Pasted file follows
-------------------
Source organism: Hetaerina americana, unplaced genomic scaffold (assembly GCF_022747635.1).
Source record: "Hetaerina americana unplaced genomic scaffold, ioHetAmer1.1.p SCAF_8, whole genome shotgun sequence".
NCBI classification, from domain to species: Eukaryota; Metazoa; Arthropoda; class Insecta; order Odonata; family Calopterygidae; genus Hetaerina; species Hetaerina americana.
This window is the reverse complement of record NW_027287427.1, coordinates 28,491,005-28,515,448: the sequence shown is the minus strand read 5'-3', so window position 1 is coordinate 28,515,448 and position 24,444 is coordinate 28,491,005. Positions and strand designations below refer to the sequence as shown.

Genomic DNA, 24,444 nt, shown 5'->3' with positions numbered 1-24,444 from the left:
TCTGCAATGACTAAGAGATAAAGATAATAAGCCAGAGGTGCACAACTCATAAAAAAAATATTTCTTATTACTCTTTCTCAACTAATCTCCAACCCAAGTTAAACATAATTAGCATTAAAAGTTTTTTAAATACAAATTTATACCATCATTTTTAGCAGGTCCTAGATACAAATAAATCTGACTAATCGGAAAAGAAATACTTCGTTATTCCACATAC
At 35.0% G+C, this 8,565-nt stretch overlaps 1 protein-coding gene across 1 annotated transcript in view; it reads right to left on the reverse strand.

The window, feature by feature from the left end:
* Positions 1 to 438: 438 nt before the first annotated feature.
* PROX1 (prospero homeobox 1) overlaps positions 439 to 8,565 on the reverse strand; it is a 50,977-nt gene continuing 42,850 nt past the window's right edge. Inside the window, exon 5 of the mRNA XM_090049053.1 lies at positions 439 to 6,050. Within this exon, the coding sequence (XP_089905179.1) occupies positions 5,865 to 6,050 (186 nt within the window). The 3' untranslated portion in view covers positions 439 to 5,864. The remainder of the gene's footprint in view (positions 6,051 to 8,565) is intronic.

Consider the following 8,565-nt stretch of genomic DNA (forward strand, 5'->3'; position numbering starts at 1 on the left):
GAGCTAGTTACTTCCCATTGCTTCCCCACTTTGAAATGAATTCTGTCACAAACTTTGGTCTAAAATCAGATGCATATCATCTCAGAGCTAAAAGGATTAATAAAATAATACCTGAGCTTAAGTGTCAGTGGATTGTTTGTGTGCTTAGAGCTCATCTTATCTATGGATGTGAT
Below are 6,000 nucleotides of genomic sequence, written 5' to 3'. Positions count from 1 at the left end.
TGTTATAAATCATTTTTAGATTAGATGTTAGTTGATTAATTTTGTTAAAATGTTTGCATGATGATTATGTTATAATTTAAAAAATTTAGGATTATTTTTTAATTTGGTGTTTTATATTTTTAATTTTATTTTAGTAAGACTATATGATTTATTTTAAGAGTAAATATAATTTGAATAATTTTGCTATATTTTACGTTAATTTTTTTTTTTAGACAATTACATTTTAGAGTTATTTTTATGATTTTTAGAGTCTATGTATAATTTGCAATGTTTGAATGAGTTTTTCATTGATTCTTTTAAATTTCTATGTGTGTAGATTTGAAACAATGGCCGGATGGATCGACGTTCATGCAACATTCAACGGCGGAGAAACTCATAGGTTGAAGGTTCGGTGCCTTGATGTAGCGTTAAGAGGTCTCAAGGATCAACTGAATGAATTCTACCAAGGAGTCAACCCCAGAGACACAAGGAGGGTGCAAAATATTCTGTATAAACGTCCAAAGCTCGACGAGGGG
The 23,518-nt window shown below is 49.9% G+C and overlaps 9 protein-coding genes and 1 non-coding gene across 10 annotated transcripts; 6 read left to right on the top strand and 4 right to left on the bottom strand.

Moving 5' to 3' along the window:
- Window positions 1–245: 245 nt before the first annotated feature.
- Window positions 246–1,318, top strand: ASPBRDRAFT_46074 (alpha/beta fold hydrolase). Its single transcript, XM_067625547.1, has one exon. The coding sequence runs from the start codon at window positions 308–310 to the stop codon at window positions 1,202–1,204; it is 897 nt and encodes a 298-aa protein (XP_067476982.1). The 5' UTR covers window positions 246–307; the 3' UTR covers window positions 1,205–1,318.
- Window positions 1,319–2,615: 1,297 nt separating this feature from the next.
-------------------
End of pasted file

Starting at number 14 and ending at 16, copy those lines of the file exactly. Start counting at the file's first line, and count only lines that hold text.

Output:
TGTTATAAATCATTTTTAGATTAGATGTTAGTTGATTAATTTTGTTAAAATGTTTGCATGATGATTATGTTATAATTTAAAAAATTTAGGATTATTTTTTAATTTGGTGTTTTATATTTTTAATTTTATTTTAGTAAGACTATATGATTTATTTTAAGAGTAAATATAATTTGAATAATTTTGCTATATTTTACGTTAATTTTTTTTTTTAGACAATTACATTTTAGAGTTATTTTTATGATTTTTAGAGTCTATGTATAATTTGCAATGTTTGAATGAGTTTTTCATTGATTCTTTTAAATTTCTATGTGTGTAGATTTGAAACAATGGCCGGATGGATCGACGTTCATGCAACATTCAACGGCGGAGAAACTCATAGGTTGAAGGTTCGGTGCCTTGATGTAGCGTTAAGAGGTCTCAAGGATCAACTGAATGAATTCTACCAAGGAGTCAACCCCAGAGACACAAGGAGGGTGCAAAATATTCTGTATAAACGTCCAAAGCTCGACGAGGGG
The 23,518-nt window shown below is 49.9% G+C and overlaps 9 protein-coding genes and 1 non-coding gene across 10 annotated transcripts; 6 read left to right on the top strand and 4 right to left on the bottom strand.

Moving 5' to 3' along the window: